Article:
“To date we have studied 35 people with MS and 35 healthy control subjects, so we are just over one third of the way towards completion,” reports A/Prof Chambers. “Preliminary blinded analysis of the whole 70 cases, using the criteria proposed by Zamboni, indicates that CCSVI (chronic cerebrospinal venous insufficiency) is less prevalent than expected.” In fact, preliminary analysis has revealed that no subjects so far studied have CCSVI according to the criteria proposed by Zamboni. “Since our MS cohort are in the early stages of disease, this would imply that if CCSVI does occur in MS, it does not have a causal role, and it may only develop in more advanced MS,” explains A/Prof Chambers. “It is possible that CCSVI is mainly observed in advanced MS. This is supported by our observations in out-of-trial advanced MS patients.”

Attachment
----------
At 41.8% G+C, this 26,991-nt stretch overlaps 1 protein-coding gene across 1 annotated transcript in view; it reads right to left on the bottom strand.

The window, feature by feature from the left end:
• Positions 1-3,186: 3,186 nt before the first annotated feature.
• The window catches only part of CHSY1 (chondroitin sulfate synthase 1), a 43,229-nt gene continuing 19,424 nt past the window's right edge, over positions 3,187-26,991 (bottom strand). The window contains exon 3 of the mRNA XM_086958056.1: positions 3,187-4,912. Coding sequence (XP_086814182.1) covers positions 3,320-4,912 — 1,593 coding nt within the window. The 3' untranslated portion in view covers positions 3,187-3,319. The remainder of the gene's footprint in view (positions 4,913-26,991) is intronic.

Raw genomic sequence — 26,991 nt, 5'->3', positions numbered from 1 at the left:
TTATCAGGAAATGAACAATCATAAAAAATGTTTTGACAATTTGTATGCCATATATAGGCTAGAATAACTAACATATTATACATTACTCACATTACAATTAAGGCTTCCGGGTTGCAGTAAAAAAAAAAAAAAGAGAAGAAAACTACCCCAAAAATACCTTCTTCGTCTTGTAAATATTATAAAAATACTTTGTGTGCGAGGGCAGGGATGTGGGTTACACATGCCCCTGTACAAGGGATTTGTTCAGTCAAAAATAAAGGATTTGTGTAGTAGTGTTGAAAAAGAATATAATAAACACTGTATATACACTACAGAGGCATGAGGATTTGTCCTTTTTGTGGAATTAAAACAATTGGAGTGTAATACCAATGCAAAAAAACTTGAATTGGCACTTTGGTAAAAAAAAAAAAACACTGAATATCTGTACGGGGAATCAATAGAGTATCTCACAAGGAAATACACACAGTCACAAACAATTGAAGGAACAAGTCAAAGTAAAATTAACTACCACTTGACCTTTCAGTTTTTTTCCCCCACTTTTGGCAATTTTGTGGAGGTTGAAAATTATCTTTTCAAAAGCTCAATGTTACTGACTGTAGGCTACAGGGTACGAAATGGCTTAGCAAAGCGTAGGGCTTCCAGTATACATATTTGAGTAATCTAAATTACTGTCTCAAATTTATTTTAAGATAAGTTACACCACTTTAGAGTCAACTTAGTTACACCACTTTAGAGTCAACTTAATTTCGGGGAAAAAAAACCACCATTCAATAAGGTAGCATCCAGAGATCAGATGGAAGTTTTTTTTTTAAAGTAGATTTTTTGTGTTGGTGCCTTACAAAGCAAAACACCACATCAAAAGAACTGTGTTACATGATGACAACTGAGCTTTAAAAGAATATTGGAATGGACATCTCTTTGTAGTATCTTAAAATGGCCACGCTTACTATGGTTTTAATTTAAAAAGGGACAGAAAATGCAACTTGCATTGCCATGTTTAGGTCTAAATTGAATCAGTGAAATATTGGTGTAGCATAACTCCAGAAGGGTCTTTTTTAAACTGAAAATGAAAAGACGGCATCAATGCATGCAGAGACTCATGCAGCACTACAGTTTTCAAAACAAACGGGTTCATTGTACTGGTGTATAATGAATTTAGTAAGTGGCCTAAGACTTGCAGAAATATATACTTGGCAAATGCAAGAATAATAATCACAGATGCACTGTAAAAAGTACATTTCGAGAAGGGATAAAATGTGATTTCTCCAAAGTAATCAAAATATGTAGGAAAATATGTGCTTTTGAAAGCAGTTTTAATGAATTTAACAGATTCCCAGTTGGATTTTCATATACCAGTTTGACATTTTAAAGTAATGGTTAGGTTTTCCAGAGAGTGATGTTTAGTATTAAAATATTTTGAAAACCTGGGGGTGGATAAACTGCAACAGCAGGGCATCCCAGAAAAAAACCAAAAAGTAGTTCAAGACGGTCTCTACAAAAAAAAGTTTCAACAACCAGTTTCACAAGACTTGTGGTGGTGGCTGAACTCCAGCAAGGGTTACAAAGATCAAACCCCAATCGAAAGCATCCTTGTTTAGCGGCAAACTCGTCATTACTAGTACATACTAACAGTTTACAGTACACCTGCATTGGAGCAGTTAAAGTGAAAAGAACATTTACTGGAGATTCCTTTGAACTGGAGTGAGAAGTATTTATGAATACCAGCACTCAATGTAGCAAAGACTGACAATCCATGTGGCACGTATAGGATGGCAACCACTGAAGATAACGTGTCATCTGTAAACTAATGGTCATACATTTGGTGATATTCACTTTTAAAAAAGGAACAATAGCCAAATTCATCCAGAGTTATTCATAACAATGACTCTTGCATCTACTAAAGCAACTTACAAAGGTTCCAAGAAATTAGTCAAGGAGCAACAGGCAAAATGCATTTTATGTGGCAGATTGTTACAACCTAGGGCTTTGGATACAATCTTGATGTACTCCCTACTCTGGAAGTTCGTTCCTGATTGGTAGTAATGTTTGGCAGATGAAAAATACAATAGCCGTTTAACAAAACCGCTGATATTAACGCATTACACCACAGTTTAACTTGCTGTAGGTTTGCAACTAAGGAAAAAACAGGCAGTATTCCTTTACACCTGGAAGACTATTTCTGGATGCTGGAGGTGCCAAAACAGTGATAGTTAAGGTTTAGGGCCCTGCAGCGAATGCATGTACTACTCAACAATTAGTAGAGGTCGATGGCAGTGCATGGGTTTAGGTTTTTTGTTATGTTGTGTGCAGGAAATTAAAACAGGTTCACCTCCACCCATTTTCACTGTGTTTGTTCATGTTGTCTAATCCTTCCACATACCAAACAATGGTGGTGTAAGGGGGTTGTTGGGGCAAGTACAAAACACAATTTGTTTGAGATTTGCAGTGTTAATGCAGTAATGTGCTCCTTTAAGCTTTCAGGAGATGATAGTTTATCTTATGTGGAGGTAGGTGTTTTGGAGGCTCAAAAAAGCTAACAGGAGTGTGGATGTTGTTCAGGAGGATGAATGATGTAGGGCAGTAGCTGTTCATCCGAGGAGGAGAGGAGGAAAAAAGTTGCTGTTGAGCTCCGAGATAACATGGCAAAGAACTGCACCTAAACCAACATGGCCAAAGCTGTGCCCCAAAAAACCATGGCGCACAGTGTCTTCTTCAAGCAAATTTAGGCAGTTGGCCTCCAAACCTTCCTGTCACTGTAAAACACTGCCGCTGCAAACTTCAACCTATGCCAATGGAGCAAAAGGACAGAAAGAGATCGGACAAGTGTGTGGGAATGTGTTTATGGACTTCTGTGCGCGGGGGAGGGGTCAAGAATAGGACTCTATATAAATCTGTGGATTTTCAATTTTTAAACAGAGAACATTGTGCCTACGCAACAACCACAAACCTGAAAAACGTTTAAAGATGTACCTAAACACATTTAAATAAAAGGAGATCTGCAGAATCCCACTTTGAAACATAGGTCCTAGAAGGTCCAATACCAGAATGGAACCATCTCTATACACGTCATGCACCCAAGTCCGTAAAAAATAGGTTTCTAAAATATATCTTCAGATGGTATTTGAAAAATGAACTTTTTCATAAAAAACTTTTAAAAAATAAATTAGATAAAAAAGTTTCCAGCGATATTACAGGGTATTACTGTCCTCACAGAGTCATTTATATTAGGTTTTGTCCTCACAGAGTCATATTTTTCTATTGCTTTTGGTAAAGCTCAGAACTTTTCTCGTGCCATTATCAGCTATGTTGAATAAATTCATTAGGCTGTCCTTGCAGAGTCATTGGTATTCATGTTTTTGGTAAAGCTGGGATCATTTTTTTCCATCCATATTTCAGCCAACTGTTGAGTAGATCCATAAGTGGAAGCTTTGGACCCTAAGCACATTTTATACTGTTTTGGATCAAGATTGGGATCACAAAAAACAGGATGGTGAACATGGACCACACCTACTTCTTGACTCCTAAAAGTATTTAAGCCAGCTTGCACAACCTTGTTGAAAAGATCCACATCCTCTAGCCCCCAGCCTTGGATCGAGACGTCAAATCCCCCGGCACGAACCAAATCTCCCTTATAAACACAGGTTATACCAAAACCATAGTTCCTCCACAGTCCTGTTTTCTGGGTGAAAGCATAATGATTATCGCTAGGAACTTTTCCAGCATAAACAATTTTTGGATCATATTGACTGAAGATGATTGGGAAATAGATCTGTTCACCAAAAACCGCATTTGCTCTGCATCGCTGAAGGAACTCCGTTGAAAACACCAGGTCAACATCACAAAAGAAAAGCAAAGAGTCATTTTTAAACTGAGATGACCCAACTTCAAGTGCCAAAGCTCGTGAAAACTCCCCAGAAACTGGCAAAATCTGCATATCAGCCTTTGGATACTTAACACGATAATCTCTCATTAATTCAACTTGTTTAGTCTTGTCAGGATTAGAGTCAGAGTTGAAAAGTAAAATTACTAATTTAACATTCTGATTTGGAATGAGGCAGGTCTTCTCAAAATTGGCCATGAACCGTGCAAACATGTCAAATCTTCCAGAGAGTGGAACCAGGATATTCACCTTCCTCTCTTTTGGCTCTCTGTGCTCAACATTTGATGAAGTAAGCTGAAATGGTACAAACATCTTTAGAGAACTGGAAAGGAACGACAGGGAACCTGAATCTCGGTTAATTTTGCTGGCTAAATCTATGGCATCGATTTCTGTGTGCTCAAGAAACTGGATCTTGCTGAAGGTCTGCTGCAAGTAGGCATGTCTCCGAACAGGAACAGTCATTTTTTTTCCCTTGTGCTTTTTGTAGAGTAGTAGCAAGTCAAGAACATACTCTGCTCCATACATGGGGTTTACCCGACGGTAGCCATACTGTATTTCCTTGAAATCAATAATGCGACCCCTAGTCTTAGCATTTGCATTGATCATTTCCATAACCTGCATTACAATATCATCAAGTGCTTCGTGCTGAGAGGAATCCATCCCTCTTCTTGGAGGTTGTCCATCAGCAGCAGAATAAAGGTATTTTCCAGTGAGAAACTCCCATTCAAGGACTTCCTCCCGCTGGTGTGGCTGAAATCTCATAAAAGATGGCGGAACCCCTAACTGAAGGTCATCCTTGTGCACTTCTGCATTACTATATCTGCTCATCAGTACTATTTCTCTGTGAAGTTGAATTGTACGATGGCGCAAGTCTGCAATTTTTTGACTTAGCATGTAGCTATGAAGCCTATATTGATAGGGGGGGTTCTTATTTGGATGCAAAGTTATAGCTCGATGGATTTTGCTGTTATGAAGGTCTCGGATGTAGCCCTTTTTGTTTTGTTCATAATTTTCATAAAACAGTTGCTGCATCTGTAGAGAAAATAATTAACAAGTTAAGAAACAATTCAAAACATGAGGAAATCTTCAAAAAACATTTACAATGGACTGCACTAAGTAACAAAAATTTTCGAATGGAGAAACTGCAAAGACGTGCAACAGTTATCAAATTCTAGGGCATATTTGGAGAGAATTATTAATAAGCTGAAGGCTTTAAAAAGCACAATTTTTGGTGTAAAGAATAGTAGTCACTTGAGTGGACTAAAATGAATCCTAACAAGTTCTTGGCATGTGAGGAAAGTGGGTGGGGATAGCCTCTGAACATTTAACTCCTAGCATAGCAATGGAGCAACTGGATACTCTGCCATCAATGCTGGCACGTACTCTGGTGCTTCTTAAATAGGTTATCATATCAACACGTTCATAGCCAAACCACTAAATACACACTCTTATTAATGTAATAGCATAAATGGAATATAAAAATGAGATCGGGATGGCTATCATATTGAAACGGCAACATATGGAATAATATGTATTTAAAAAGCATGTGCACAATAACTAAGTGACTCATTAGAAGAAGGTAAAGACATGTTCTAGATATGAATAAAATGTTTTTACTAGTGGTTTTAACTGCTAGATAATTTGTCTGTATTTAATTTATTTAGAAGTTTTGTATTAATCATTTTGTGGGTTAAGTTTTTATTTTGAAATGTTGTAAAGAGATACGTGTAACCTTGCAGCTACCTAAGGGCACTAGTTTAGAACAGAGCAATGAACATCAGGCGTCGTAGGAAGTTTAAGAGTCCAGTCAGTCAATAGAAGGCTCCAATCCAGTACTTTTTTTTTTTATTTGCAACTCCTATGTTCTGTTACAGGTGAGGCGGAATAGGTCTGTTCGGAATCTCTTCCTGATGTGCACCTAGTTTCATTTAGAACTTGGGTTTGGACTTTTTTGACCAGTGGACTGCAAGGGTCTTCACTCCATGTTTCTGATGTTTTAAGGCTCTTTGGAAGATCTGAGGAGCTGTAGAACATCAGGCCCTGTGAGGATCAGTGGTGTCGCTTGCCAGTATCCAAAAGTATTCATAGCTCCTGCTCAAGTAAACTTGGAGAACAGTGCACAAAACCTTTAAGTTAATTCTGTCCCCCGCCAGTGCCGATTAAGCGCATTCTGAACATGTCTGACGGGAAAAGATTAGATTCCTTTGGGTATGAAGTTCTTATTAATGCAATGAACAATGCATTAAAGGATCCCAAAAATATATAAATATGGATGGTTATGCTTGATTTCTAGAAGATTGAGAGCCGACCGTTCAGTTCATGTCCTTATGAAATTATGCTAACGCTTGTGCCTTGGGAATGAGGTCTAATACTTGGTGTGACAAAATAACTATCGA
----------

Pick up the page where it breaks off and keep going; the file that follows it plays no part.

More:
The investigators also plan to present these findings at ECTRIMS (Congress of the European Committee for Treatment and Research in Multiple Sclerosis) in Amsterdam, October 2011.
Well, we know what one of the studies presented at ECTRIMS this fall will say! Last year at ECTRIMS there were studies that found CCSVI and studies that didn't. More that did than that didn't, though. The year before, the only CCSVI at ECTRIMS was a poster by Dr. Zamboni. It's progress!